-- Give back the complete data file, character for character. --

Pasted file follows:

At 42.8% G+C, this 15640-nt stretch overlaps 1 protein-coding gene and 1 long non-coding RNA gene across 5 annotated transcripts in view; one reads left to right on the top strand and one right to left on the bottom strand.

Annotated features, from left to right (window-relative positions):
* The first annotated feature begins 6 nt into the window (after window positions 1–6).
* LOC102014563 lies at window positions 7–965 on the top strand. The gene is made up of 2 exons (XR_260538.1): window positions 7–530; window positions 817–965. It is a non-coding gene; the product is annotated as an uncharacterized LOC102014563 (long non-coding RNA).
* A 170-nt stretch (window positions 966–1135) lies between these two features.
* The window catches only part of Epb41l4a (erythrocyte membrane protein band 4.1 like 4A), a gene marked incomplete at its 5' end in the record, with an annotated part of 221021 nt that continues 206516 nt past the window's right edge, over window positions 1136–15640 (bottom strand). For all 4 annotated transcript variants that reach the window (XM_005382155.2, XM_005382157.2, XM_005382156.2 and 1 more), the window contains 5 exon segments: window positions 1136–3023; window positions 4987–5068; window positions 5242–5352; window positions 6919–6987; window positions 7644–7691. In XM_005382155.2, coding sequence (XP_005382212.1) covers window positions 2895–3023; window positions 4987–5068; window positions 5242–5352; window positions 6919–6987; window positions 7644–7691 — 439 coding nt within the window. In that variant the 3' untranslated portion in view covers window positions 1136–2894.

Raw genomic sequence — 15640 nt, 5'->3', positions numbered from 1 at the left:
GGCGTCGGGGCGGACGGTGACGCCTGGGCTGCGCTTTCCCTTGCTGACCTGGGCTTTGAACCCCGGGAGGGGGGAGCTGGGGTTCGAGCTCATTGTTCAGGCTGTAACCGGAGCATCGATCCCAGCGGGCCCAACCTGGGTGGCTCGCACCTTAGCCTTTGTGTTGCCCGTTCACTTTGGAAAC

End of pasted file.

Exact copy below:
At 42.8% G+C, this 15640-nt stretch overlaps 1 protein-coding gene and 1 long non-coding RNA gene across 5 annotated transcripts in view; one reads left to right on the top strand and one right to left on the bottom strand.

Annotated features, from left to right (window-relative positions):
* The first annotated feature begins 6 nt into the window (after window positions 1–6).
* LOC102014563 lies at window positions 7–965 on the top strand. The gene is made up of 2 exons (XR_260538.1): window positions 7–530; window positions 817–965. It is a non-coding gene; the product is annotated as an uncharacterized LOC102014563 (long non-coding RNA).
* A 170-nt stretch (window positions 966–1135) lies between these two features.
* The window catches only part of Epb41l4a (erythrocyte membrane protein band 4.1 like 4A), a gene marked incomplete at its 5' end in the record, with an annotated part of 221021 nt that continues 206516 nt past the window's right edge, over window positions 1136–15640 (bottom strand). For all 4 annotated transcript variants that reach the window (XM_005382155.2, XM_005382157.2, XM_005382156.2 and 1 more), the window contains 5 exon segments: window positions 1136–3023; window positions 4987–5068; window positions 5242–5352; window positions 6919–6987; window positions 7644–7691. In XM_005382155.2, coding sequence (XP_005382212.1) covers window positions 2895–3023; window positions 4987–5068; window positions 5242–5352; window positions 6919–6987; window positions 7644–7691 — 439 coding nt within the window. In that variant the 3' untranslated portion in view covers window positions 1136–2894.

Raw genomic sequence — 15640 nt, 5'->3', positions numbered from 1 at the left:
GGCGTCGGGGCGGACGGTGACGCCTGGGCTGCGCTTTCCCTTGCTGACCTGGGCTTTGAACCCCGGGAGGGGGGAGCTGGGGTTCGAGCTCATTGTTCAGGCTGTAACCGGAGCATCGATCCCAGCGGGCCCAACCTGGGTGGCTCGCACCTTAGCCTTTGTGTTGCCCGTTCACTTTGGAAAC